Governments and policymakers are responding to stakeholder pressure by signing new regulations that address the occurrence and severity of dominant ESG issues. From emission trading schemes and carbon taxes to gender equality and executive compensation, we support our clients in optimizing their exposure to current and upcoming ESG regulations. Our team has conducted market insights, compliance strategies, and advocacy support for a variety of ESG regulations, including the Western Climate Initiative (WCI) and Regional Greenhouse Gas Initiative (RGGI).
- Advocacy Support
- Capacity Building & Workshops
- Compliance Strategies & Management
- International Operations
- Market Requirements & Solutions
- Policy Insights (Carbon Markets, Renewable Energy, ESG Disclosure)
- Regulatory Optimization
- Tax Rules & Credits
November 1, 2021, is the compliance deadline for emitters covered under the California and Quebec Cap-and-Trade programs. One of the simplest compliance cost-saving strategies is for entities to take full advantage of their ability to substitute offsets for up to 8% of their total obligation. However, for the previous compliance period covering 2015-2017, California entities surrendered only 6.36% of the possible 8% offsets, and Quebec entities surrendered only 3.5% of the possible 8% offsets. Why did emitters leave so much potential savings on the table?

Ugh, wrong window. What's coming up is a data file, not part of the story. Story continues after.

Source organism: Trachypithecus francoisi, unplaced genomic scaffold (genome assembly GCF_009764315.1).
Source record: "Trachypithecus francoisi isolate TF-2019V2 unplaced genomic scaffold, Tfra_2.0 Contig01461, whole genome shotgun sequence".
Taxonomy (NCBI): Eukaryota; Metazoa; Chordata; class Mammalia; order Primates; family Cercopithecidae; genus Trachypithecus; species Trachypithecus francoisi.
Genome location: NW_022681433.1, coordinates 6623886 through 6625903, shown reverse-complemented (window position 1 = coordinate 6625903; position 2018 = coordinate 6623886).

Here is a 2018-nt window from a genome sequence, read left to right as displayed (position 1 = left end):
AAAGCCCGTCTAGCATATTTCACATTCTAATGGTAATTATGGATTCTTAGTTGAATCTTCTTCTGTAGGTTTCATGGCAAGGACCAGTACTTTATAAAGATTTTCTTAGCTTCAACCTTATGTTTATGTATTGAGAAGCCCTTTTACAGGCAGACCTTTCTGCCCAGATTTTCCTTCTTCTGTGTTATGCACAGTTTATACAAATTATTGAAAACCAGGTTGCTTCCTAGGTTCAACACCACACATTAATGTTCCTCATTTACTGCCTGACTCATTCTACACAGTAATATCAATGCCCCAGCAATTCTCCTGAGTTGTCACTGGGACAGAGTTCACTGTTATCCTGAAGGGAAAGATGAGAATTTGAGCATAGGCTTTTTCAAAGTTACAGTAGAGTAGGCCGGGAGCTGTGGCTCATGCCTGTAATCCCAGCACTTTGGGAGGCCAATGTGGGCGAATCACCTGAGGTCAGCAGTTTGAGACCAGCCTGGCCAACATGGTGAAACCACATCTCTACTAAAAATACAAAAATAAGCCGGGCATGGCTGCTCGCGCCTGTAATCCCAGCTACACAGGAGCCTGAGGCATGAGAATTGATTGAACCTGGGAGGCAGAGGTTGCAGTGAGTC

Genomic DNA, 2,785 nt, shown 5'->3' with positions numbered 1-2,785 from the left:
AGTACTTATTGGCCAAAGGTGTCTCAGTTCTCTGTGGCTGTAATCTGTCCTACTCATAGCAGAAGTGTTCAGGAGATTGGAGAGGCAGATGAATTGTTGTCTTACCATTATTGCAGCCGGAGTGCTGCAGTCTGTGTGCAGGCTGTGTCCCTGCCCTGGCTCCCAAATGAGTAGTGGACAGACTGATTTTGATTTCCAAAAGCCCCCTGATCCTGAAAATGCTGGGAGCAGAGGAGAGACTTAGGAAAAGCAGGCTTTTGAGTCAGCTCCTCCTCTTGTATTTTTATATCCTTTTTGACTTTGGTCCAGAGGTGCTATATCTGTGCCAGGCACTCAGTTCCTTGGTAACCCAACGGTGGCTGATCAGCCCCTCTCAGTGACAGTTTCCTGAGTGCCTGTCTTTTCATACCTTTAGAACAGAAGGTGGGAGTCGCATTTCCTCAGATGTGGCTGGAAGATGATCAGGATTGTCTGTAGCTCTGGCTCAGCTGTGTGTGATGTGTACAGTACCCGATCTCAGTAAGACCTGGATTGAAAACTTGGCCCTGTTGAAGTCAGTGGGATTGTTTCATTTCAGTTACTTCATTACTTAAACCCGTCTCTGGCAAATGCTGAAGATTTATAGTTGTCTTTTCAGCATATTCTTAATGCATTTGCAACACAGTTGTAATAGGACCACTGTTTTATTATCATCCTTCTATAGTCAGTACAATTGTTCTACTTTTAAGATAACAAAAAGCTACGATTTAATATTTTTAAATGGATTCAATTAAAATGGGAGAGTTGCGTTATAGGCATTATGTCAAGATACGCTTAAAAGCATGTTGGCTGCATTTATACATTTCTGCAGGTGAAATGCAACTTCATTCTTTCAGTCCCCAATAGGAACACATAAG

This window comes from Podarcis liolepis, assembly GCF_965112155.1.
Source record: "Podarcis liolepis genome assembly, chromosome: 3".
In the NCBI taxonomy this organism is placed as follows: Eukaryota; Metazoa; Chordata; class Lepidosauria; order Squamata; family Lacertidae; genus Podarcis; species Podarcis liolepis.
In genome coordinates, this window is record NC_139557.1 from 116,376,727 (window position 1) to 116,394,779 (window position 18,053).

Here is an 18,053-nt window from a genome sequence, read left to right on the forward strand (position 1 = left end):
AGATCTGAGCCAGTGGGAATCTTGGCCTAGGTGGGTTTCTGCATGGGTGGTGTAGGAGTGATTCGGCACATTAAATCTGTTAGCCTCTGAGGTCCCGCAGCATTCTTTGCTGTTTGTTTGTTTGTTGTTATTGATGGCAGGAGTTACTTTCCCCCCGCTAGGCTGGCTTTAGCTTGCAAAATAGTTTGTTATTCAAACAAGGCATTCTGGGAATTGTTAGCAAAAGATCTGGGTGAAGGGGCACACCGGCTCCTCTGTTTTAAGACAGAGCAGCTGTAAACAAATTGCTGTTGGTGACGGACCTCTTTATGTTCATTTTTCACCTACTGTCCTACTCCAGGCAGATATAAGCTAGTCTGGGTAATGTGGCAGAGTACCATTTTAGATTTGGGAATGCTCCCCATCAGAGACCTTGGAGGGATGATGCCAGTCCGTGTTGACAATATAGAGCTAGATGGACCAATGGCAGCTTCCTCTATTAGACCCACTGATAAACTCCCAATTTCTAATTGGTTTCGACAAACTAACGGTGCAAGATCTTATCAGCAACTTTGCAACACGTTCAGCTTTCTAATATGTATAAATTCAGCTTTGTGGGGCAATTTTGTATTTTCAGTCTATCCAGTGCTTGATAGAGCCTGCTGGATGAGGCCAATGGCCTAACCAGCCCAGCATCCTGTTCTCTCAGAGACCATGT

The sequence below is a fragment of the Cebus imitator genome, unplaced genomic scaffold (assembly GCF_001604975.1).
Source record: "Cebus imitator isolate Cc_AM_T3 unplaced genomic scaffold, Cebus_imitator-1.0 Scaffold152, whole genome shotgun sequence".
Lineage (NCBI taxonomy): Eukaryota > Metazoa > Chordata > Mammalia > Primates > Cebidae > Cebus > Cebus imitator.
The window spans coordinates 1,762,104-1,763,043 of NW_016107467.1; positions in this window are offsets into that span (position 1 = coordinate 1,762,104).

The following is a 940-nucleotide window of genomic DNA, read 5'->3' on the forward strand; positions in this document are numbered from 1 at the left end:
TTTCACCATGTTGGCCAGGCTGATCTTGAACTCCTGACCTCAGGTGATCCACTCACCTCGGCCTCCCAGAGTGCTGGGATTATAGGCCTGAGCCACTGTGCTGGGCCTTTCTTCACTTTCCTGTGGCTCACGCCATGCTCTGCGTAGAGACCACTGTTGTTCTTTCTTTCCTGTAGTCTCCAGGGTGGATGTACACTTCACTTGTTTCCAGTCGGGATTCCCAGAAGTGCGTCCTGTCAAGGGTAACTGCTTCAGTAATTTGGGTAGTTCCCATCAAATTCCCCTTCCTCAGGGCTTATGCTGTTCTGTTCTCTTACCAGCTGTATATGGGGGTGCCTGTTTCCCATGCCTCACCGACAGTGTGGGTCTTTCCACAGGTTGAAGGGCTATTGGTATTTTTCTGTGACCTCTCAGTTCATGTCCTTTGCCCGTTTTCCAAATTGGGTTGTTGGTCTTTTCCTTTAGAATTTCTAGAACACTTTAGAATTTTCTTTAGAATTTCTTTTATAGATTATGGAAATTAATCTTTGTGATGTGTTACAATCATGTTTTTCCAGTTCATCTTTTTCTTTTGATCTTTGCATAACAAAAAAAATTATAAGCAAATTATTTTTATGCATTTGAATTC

In late January 2020, the United States House Energy and Commerce Committee released a discussion document on the Climate Leadership and Environmental Action for our Nation’s (“CLEAN”) Future Act, which has the broad sweeping goal of reaching a “100% clean economy by 2050”. It is one of many attempts from the federal government to align goals for creating an economy that achieves carbon neutrality. So if we are seeing social, corporate and political trends towards a 100% clean economy, what is the role of legislation if action is already happening? Why are announcements like the CLEAN Future Act still meaningful and needed?